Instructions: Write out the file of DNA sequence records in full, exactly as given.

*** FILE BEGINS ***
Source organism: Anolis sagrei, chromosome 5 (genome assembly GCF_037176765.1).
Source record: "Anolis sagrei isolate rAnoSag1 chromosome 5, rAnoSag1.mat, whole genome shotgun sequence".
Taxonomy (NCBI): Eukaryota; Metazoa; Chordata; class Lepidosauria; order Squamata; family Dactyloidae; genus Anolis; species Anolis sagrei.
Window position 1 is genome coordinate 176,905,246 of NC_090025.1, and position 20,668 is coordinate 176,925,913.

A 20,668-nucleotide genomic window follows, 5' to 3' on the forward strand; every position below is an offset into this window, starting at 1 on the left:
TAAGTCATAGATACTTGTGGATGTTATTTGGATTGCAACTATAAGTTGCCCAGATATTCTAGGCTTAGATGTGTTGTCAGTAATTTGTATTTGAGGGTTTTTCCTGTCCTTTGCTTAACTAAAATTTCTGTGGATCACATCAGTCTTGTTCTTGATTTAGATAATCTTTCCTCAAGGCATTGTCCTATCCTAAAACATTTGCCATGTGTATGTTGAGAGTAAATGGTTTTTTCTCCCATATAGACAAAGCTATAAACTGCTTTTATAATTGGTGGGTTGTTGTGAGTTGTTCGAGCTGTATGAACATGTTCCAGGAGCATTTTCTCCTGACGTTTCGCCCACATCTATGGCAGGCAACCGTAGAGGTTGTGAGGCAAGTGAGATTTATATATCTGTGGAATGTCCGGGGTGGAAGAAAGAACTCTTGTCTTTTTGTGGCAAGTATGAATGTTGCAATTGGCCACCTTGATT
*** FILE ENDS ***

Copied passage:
Source organism: Anolis sagrei, chromosome 5 (genome assembly GCF_037176765.1).
Source record: "Anolis sagrei isolate rAnoSag1 chromosome 5, rAnoSag1.mat, whole genome shotgun sequence".
Taxonomy (NCBI): Eukaryota; Metazoa; Chordata; class Lepidosauria; order Squamata; family Dactyloidae; genus Anolis; species Anolis sagrei.
Window position 1 is genome coordinate 176,905,246 of NC_090025.1, and position 20,668 is coordinate 176,925,913.

A 20,668-nucleotide genomic window follows, 5' to 3' on the forward strand; every position below is an offset into this window, starting at 1 on the left:
TAAGTCATAGATACTTGTGGATGTTATTTGGATTGCAACTATAAGTTGCCCAGATATTCTAGGCTTAGATGTGTTGTCAGTAATTTGTATTTGAGGGTTTTTCCTGTCCTTTGCTTAACTAAAATTTCTGTGGATCACATCAGTCTTGTTCTTGATTTAGATAATCTTTCCTCAAGGCATTGTCCTATCCTAAAACATTTGCCATGTGTATGTTGAGAGTAAATGGTTTTTTCTCCCATATAGACAAAGCTATAAACTGCTTTTATAATTGGTGGGTTGTTGTGAGTTGTTCGAGCTGTATGAACATGTTCCAGGAGCATTTTCTCCTGACGTTTCGCCCACATCTATGGCAGGCAACCGTAGAGGTTGTGAGGCAAGTGAGATTTATATATCTGTGGAATGTCCGGGGTGGAAGAAAGAACTCTTGTCTTTTTGTGGCAAGTATGAATGTTGCAATTGGCCACCTTGATT